Twitter Disbands Its ‘Trust and Safety Council’


Twitter logo behind a depiction of people on social media | Image by REUTERS

As chief executive and majority owner of Twitter, Elon Musk has dissolved the platform’s Trust and Safety Council.

Twitter’s Trust and Safety Council — whose web address is now disabled — was a roughly 100-member advisory group formed in 2016 and tasked with dealing with hate speech, child exploitation, suicide, self-harm, and other alleged content problems on the platform.

Musk announced the decision late Monday night via email to relevant employees, but the letter went public on Twitter quickly thereafter.

“Dear Trust and Safety Council Members, As Twitter moves into a new phase, we are reevaluating how best to bring external insights into our product and policy development work. As part of this process, we have decided that the Trust and Safety Council is not the best structure to do this,” Twitter said in the email.

“Our work to make Twitter a safe, informative place will be moving faster and more aggressively than ever before, and we will continue to welcome your ideas going forward about how to achieve this goal.”

The letter went on to thank the Trust and Safety Council for its work with the company over the years.

“We are grateful for your engagement, advice, and collaboration in recent years and wish you every success in the future,” the email concluded.

Twitter’s decision to dissolve the Trust and Safety Council follows a December 8 resignation announcement by former group members over the “safety” of the platform’s global user base.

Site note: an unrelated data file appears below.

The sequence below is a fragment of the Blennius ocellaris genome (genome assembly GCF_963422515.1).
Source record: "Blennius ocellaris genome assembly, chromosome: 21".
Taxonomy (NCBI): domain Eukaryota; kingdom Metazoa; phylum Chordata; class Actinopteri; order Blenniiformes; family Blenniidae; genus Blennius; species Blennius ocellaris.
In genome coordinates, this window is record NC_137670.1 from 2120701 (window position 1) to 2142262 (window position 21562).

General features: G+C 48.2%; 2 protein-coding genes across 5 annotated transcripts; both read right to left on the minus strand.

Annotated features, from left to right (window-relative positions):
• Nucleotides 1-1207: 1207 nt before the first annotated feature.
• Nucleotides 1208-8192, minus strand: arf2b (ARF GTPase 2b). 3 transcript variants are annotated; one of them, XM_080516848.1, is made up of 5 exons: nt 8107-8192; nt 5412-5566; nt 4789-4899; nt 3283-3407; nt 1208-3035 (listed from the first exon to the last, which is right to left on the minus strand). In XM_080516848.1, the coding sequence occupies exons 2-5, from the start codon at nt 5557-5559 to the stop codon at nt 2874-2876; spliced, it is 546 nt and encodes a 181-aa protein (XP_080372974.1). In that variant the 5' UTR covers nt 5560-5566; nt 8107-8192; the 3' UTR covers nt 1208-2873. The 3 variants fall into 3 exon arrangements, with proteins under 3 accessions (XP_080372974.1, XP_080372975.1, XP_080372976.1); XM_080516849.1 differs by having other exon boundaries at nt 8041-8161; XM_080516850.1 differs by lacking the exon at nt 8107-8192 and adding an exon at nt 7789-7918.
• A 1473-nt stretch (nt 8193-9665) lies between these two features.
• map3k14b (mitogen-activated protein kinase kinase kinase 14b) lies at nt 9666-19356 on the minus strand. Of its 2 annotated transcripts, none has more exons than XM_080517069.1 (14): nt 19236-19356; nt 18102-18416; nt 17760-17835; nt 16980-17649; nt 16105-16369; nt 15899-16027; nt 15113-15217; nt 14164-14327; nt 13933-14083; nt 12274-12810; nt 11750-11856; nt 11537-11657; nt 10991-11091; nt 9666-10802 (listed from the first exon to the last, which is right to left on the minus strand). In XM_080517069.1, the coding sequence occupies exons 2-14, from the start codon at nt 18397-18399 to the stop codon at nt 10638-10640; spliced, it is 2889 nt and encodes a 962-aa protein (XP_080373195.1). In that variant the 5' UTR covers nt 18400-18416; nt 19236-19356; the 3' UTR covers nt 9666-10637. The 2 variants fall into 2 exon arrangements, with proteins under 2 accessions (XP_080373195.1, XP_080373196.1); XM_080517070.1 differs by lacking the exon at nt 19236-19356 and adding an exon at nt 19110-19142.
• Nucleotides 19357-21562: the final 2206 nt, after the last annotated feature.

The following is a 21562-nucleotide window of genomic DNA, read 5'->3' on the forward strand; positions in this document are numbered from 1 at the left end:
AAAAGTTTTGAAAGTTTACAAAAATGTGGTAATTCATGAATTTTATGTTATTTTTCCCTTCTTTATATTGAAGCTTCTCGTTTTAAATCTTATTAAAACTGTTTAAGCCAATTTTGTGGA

“We are announcing our resignation from Twitter’s Trust and Safety Council because it is clear from research evidence that, contrary to claims by Elon Musk, the safety and well-being of Twitter’s users are on the decline,” Eirliani Abdul Rahman and Anne Collier said in a published statement announcing their departure.

“The question has been on our minds: Should Musk be allowed to define digital safety as he has freedom of expression? Our answer is a categorical ‘no,'” the two claimed.

In response to the Trust and Safety Council’s dissolution, the Anti-Defamation League (ADL) issued a statement expressing disappointment “because its members had valuable insights about how to make their platform a safer place for all users.”

The left-leaning advocacy group was an active member of the council, claiming that it helped the platform address issues of hate, harassment, and extremism online, and connected it with those most affected by them.

However, others took to Twitter to highlight the alleged inept nature of how the Trust and Safety Council operated, the policies it has been accused of selectively enforcing, and the role Rahman and Collier played in the alleged suppression of certain speech on the platform.

“While you sat on that council, children were being trafficked & you knew it & – at best – did nothing. You should not just be able to walk away – you should be held accountable,” tweeted one user in response to Rahman and Collier’s departure.

“Indeed. Shame on them!” replied Musk.

In the past month, Musk, with the help of two independent journalists — Matt Taibbi and Bari Weiss — in collaboration with lawyers, published a series of internal company documents dubbed “The Twitter Files,” which detail the alleged abuse of power by activist employees and the influence government officials and federal agencies played in the suppression of information leading up to and after the 2020 presidential election.

In response to part five of the Twitter Files, which focused on the removal of former President Trump from the platform, Musk tweeted, “Under pressure from hundreds of activist employees, Twitter deplatforms Trump, a sitting US President, even though they themselves acknowledge that he didn’t violate the rules.”

Part six of the Twitter Files has yet to be released, and it is unclear what moves Musk plans to make with Twitter going forward into 2023.

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